The time setting of the novel Jane Eyre by Charlotte Brontë is not explicitly stated but the story takes place in the early 19th century. The novel references the historical context of that time by discussing England’s imperial rule and mentioning British colonies such as the West Indies, where Bertha Mason and her brother are from.
The novel also presents the attitudes of the time regarding social class or gender roles, which are some of the themes explored in the novel. Attitudes towards marriage are also explored. Moreover, subtler details such as Jane’s descriptions of people’s physical appearance as a hint to their character point to the practice of physiognomy, which was popular at the time.
The novel spans twenty years, as Jane looks back on her life from when she was ten years old and living at Gateshead. The novel ends when Jane is ten years into her marriage with Rochester, nearly thirty years old.
The novel features many locations in rural northern England, which surround different stages of Jane’s life. In chronological order, there are five main settings: Gateshead Hall (Chapters 1-4), Lowood Institute (Chapters 5-10), Thornfield Hall (Chapters 11-27), Moor House (Chapters 28-35), and Ferndean (Chapters 36-38).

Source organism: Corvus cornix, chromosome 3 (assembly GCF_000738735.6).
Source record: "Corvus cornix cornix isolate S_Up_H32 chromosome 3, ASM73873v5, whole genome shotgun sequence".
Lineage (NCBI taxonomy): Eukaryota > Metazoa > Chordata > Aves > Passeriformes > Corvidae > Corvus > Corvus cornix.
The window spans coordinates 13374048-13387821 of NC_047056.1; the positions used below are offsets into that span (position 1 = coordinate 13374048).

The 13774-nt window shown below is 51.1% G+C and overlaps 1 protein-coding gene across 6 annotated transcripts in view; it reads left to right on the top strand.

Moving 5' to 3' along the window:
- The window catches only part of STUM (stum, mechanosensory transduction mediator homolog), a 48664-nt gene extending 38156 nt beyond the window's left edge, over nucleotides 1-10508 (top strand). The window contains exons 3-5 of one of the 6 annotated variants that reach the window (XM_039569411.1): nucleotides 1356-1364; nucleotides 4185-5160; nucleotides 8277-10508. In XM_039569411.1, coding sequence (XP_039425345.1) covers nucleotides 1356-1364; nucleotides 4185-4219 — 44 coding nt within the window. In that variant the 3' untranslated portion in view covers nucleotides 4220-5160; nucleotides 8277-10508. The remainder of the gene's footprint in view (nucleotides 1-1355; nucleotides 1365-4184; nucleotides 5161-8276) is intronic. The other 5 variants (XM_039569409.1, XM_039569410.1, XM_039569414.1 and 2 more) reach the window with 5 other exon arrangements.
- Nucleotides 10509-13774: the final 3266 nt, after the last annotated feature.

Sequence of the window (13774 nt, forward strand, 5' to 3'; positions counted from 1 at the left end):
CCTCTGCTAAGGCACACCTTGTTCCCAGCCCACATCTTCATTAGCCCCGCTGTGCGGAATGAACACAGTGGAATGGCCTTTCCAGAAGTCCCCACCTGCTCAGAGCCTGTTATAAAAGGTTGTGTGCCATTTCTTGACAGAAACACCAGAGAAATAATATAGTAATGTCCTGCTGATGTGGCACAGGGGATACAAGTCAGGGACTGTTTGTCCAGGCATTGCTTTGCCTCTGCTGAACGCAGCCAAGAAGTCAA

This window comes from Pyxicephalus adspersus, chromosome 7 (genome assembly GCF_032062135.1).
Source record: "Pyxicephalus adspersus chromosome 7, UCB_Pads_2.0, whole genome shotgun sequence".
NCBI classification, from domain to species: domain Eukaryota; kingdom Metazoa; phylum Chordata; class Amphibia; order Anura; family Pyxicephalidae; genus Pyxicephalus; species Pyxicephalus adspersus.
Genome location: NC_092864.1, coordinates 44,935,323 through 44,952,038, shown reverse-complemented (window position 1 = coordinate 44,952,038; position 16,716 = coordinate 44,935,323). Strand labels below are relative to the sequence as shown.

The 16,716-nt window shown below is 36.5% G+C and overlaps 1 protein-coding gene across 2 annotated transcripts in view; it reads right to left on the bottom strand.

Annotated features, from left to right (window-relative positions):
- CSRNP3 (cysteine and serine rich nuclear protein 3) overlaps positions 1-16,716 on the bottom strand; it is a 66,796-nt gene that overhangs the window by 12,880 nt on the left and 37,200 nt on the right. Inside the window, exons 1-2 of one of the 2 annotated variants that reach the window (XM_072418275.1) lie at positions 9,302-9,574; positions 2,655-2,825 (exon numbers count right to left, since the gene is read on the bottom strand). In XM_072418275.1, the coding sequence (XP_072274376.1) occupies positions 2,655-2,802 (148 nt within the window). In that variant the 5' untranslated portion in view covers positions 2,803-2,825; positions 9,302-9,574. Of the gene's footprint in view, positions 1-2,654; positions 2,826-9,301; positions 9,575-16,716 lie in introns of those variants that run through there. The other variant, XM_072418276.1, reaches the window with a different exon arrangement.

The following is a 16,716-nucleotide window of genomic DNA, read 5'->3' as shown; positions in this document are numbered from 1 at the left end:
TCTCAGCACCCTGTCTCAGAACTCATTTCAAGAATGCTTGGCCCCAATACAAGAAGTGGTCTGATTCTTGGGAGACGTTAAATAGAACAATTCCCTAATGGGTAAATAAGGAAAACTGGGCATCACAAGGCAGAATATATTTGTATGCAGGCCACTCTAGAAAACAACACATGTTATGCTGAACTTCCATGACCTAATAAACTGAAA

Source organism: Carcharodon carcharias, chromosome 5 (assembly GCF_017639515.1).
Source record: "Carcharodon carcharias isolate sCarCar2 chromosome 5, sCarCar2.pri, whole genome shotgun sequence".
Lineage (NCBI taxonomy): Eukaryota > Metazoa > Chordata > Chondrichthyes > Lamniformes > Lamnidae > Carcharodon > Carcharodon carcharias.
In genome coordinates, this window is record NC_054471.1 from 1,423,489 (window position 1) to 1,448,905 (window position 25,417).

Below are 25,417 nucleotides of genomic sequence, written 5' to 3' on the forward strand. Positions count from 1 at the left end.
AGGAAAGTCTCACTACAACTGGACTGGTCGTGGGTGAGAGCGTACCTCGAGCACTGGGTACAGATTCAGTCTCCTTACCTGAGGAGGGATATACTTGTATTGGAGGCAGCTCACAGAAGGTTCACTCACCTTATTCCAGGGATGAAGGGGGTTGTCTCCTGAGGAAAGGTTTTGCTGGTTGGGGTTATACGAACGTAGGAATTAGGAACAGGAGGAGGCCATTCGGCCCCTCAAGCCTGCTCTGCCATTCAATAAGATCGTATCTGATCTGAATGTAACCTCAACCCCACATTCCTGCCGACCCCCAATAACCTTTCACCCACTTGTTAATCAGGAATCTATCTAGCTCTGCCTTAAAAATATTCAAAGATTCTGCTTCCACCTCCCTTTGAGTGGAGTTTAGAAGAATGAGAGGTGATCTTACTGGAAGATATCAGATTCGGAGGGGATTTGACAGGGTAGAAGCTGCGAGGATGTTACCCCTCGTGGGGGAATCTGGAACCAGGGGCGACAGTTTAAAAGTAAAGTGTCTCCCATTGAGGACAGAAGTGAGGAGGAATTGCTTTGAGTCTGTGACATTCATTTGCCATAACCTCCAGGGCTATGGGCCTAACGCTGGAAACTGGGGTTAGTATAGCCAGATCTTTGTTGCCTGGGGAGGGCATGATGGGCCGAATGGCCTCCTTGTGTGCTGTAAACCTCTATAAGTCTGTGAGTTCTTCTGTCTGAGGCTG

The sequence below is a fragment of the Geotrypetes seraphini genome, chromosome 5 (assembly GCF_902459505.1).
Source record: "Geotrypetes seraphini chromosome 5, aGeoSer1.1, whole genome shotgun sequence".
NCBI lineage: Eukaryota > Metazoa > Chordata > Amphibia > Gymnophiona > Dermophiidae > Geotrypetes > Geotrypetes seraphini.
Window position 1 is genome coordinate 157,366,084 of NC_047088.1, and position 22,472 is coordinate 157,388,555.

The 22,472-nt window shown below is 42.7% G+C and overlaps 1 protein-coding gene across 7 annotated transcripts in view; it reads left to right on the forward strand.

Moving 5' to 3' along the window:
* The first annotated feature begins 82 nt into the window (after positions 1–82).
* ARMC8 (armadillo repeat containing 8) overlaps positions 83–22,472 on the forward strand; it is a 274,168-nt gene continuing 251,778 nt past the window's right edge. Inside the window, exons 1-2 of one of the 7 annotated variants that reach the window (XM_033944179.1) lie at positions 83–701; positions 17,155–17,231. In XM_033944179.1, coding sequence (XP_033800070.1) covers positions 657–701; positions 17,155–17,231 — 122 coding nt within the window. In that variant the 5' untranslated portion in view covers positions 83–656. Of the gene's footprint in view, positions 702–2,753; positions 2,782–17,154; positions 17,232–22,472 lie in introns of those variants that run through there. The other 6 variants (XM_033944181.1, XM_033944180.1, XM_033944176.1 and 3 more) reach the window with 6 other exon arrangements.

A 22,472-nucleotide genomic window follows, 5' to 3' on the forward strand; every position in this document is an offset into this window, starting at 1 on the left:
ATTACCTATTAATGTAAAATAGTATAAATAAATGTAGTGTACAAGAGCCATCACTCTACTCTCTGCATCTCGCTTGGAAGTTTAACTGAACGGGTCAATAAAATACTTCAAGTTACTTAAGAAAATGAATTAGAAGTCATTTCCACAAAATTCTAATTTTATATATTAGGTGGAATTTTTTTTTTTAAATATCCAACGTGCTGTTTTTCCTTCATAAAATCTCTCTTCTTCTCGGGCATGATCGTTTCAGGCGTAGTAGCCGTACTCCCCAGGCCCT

Gateshead is the Reeds’ residence and the place where Jane grows up until she is ten years old.
At Gateshead, Jane is an outcast and longs to escape: “I was a discord at Gateshead Hall: I was like nobody there; I had nothing in harmony with Mrs Reed or her children, or her chosen vassalage.” (Chapter 2, 56%). The treatment she receives at Gateshead ignites Jane’s sense of injustice and makes her desire independence and a home with a loving family.
The red room is an important location at Gateshead. The red room is a mostly unused chamber where Jane is sent to when she is punished. It is described as one of the largest and most impressive chambers in the mansion and is decorated in a lavish style with most furnishings being red (Chapter 2, 22%). The red room is also the room in which Mr Reed died, which makes ten-year-old Jane fear the room and the possibility of seeing her uncle’s ghost inside it.
The red room is also a symbolic location. Jane is locked inside the room and threatened to be tied to a chair if she does not behave as punishment for her passionate outburst against her cousin John Reed’s violent treatment of her. Therefore,, the room represents the different ways 19th-century society traps and punishes women because of their failure to conform to gender roles and a...